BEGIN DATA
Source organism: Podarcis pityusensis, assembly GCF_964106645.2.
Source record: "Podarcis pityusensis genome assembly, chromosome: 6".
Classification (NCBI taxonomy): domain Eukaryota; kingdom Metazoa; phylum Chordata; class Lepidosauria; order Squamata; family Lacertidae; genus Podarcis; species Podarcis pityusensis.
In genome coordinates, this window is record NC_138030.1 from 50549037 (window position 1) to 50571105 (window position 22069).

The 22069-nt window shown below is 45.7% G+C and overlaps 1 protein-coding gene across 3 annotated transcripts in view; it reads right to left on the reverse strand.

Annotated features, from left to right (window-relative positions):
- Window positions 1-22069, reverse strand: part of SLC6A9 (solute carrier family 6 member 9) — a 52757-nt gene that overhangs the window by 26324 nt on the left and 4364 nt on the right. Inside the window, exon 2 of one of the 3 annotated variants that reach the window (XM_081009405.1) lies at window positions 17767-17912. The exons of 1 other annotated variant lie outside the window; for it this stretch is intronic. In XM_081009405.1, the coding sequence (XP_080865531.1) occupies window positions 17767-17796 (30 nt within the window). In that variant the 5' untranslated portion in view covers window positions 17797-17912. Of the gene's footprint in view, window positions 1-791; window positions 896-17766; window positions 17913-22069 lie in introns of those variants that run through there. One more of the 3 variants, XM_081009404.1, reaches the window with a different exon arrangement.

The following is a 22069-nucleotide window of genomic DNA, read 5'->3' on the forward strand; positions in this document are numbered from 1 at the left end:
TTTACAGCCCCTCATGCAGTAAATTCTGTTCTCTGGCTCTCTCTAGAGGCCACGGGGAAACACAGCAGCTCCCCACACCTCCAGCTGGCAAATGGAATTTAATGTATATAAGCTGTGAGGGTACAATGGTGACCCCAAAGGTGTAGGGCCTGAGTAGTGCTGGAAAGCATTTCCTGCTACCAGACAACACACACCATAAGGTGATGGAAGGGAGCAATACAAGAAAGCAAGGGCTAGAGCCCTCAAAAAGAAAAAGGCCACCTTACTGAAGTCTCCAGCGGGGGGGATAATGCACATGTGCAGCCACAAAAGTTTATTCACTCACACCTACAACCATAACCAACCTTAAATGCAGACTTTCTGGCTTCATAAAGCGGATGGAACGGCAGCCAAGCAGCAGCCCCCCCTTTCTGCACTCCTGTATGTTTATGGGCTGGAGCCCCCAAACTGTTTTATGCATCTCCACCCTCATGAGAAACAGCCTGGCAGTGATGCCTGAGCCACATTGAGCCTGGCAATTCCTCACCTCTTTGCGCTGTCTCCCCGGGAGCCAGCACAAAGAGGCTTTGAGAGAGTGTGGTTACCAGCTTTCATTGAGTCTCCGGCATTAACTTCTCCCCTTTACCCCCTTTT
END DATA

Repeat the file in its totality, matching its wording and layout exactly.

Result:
Source organism: Podarcis pityusensis, assembly GCF_964106645.2.
Source record: "Podarcis pityusensis genome assembly, chromosome: 6".
Classification (NCBI taxonomy): domain Eukaryota; kingdom Metazoa; phylum Chordata; class Lepidosauria; order Squamata; family Lacertidae; genus Podarcis; species Podarcis pityusensis.
In genome coordinates, this window is record NC_138030.1 from 50549037 (window position 1) to 50571105 (window position 22069).

The 22069-nt window shown below is 45.7% G+C and overlaps 1 protein-coding gene across 3 annotated transcripts in view; it reads right to left on the reverse strand.

Annotated features, from left to right (window-relative positions):
- Window positions 1-22069, reverse strand: part of SLC6A9 (solute carrier family 6 member 9) — a 52757-nt gene that overhangs the window by 26324 nt on the left and 4364 nt on the right. Inside the window, exon 2 of one of the 3 annotated variants that reach the window (XM_081009405.1) lies at window positions 17767-17912. The exons of 1 other annotated variant lie outside the window; for it this stretch is intronic. In XM_081009405.1, the coding sequence (XP_080865531.1) occupies window positions 17767-17796 (30 nt within the window). In that variant the 5' untranslated portion in view covers window positions 17797-17912. Of the gene's footprint in view, window positions 1-791; window positions 896-17766; window positions 17913-22069 lie in introns of those variants that run through there. One more of the 3 variants, XM_081009404.1, reaches the window with a different exon arrangement.

The following is a 22069-nucleotide window of genomic DNA, read 5'->3' on the forward strand; positions in this document are numbered from 1 at the left end:
TTTACAGCCCCTCATGCAGTAAATTCTGTTCTCTGGCTCTCTCTAGAGGCCACGGGGAAACACAGCAGCTCCCCACACCTCCAGCTGGCAAATGGAATTTAATGTATATAAGCTGTGAGGGTACAATGGTGACCCCAAAGGTGTAGGGCCTGAGTAGTGCTGGAAAGCATTTCCTGCTACCAGACAACACACACCATAAGGTGATGGAAGGGAGCAATACAAGAAAGCAAGGGCTAGAGCCCTCAAAAAGAAAAAGGCCACCTTACTGAAGTCTCCAGCGGGGGGGATAATGCACATGTGCAGCCACAAAAGTTTATTCACTCACACCTACAACCATAACCAACCTTAAATGCAGACTTTCTGGCTTCATAAAGCGGATGGAACGGCAGCCAAGCAGCAGCCCCCCCTTTCTGCACTCCTGTATGTTTATGGGCTGGAGCCCCCAAACTGTTTTATGCATCTCCACCCTCATGAGAAACAGCCTGGCAGTGATGCCTGAGCCACATTGAGCCTGGCAATTCCTCACCTCTTTGCGCTGTCTCCCCGGGAGCCAGCACAAAGAGGCTTTGAGAGAGTGTGGTTACCAGCTTTCATTGAGTCTCCGGCATTAACTTCTCCCCTTTACCCCCTTTT